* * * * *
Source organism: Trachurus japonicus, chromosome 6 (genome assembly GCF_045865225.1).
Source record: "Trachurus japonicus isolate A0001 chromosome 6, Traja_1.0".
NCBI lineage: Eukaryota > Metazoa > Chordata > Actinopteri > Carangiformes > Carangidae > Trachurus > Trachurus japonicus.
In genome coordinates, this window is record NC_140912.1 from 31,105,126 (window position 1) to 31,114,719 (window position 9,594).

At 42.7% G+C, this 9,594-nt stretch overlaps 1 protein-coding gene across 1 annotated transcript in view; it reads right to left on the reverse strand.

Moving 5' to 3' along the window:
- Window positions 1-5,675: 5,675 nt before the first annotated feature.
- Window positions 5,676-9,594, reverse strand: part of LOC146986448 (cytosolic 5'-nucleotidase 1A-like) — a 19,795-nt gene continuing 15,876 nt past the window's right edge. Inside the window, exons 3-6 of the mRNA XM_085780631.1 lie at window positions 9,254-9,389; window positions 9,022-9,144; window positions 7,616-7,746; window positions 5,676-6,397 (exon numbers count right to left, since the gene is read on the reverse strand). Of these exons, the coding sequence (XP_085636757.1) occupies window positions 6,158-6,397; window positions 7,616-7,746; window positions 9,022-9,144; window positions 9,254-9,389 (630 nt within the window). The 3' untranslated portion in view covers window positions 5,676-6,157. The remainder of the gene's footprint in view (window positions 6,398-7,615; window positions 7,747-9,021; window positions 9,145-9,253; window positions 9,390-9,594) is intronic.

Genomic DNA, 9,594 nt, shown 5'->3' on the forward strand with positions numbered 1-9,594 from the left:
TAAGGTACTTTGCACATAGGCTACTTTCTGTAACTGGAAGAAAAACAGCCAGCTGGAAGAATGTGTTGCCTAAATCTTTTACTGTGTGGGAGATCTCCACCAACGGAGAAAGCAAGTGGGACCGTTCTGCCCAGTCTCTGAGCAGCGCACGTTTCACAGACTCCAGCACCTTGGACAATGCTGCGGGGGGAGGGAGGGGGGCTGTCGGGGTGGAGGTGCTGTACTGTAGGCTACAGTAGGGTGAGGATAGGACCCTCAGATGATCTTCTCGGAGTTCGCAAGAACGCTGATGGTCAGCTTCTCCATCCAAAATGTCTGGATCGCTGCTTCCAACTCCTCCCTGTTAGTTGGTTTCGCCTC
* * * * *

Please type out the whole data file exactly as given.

Source organism: Trachurus japonicus, chromosome 6 (genome assembly GCF_045865225.1).
Source record: "Trachurus japonicus isolate A0001 chromosome 6, Traja_1.0".
NCBI lineage: Eukaryota > Metazoa > Chordata > Actinopteri > Carangiformes > Carangidae > Trachurus > Trachurus japonicus.
In genome coordinates, this window is record NC_140912.1 from 31,105,126 (window position 1) to 31,114,719 (window position 9,594).

At 42.7% G+C, this 9,594-nt stretch overlaps 1 protein-coding gene across 1 annotated transcript in view; it reads right to left on the reverse strand.

Moving 5' to 3' along the window:
- Window positions 1-5,675: 5,675 nt before the first annotated feature.
- Window positions 5,676-9,594, reverse strand: part of LOC146986448 (cytosolic 5'-nucleotidase 1A-like) — a 19,795-nt gene continuing 15,876 nt past the window's right edge. Inside the window, exons 3-6 of the mRNA XM_085780631.1 lie at window positions 9,254-9,389; window positions 9,022-9,144; window positions 7,616-7,746; window positions 5,676-6,397 (exon numbers count right to left, since the gene is read on the reverse strand). Of these exons, the coding sequence (XP_085636757.1) occupies window positions 6,158-6,397; window positions 7,616-7,746; window positions 9,022-9,144; window positions 9,254-9,389 (630 nt within the window). The 3' untranslated portion in view covers window positions 5,676-6,157. The remainder of the gene's footprint in view (window positions 6,398-7,615; window positions 7,747-9,021; window positions 9,145-9,253; window positions 9,390-9,594) is intronic.

Genomic DNA, 9,594 nt, shown 5'->3' on the forward strand with positions numbered 1-9,594 from the left:
TAAGGTACTTTGCACATAGGCTACTTTCTGTAACTGGAAGAAAAACAGCCAGCTGGAAGAATGTGTTGCCTAAATCTTTTACTGTGTGGGAGATCTCCACCAACGGAGAAAGCAAGTGGGACCGTTCTGCCCAGTCTCTGAGCAGCGCACGTTTCACAGACTCCAGCACCTTGGACAATGCTGCGGGGGGAGGGAGGGGGGCTGTCGGGGTGGAGGTGCTGTACTGTAGGCTACAGTAGGGTGAGGATAGGACCCTCAGATGATCTTCTCGGAGTTCGCAAGAACGCTGATGGTCAGCTTCTCCATCCAAAATGTCTGGATCGCTGCTTCCAACTCCTCCCTGTTAGTTGGTTTCGCCTC